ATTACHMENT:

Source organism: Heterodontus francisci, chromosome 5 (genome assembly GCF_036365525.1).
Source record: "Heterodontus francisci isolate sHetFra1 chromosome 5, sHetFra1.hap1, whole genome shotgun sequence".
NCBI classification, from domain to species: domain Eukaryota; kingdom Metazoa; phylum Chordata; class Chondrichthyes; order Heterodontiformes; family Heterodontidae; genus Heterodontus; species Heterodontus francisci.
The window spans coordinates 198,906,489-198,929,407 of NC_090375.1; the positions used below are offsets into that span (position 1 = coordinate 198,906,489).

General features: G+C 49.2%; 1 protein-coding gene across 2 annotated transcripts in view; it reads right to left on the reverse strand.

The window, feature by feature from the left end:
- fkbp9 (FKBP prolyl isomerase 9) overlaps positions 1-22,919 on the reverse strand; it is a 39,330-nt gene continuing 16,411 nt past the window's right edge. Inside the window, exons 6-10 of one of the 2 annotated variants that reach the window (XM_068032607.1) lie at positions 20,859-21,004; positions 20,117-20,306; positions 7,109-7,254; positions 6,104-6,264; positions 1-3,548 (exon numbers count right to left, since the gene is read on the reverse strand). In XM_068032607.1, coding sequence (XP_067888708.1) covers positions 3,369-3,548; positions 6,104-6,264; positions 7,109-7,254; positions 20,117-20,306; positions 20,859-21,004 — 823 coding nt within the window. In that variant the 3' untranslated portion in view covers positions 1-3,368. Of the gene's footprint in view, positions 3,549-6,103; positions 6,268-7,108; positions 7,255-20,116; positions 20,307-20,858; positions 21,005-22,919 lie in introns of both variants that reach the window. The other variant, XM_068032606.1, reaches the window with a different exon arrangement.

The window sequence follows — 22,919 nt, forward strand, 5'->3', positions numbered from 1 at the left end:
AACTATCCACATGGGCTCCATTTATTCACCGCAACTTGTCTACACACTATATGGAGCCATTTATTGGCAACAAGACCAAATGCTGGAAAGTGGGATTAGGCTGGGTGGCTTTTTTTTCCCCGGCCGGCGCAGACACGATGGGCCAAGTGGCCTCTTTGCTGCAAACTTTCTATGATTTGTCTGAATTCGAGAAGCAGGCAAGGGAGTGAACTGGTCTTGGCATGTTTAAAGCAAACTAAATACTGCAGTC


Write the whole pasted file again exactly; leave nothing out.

Source organism: Heterodontus francisci, chromosome 5 (genome assembly GCF_036365525.1).
Source record: "Heterodontus francisci isolate sHetFra1 chromosome 5, sHetFra1.hap1, whole genome shotgun sequence".
NCBI classification, from domain to species: domain Eukaryota; kingdom Metazoa; phylum Chordata; class Chondrichthyes; order Heterodontiformes; family Heterodontidae; genus Heterodontus; species Heterodontus francisci.
The window spans coordinates 198,906,489-198,929,407 of NC_090375.1; the positions used below are offsets into that span (position 1 = coordinate 198,906,489).

General features: G+C 49.2%; 1 protein-coding gene across 2 annotated transcripts in view; it reads right to left on the reverse strand.

The window, feature by feature from the left end:
- fkbp9 (FKBP prolyl isomerase 9) overlaps positions 1-22,919 on the reverse strand; it is a 39,330-nt gene continuing 16,411 nt past the window's right edge. Inside the window, exons 6-10 of one of the 2 annotated variants that reach the window (XM_068032607.1) lie at positions 20,859-21,004; positions 20,117-20,306; positions 7,109-7,254; positions 6,104-6,264; positions 1-3,548 (exon numbers count right to left, since the gene is read on the reverse strand). In XM_068032607.1, coding sequence (XP_067888708.1) covers positions 3,369-3,548; positions 6,104-6,264; positions 7,109-7,254; positions 20,117-20,306; positions 20,859-21,004 — 823 coding nt within the window. In that variant the 3' untranslated portion in view covers positions 1-3,368. Of the gene's footprint in view, positions 3,549-6,103; positions 6,268-7,108; positions 7,255-20,116; positions 20,307-20,858; positions 21,005-22,919 lie in introns of both variants that reach the window. The other variant, XM_068032606.1, reaches the window with a different exon arrangement.

The window sequence follows — 22,919 nt, forward strand, 5'->3', positions numbered from 1 at the left end:
AACTATCCACATGGGCTCCATTTATTCACCGCAACTTGTCTACACACTATATGGAGCCATTTATTGGCAACAAGACCAAATGCTGGAAAGTGGGATTAGGCTGGGTGGCTTTTTTTTCCCCGGCCGGCGCAGACACGATGGGCCAAGTGGCCTCTTTGCTGCAAACTTTCTATGATTTGTCTGAATTCGAGAAGCAGGCAAGGGAGTGAACTGGTCTTGGCATGTTTAAAGCAAACTAAATACTGCAGTC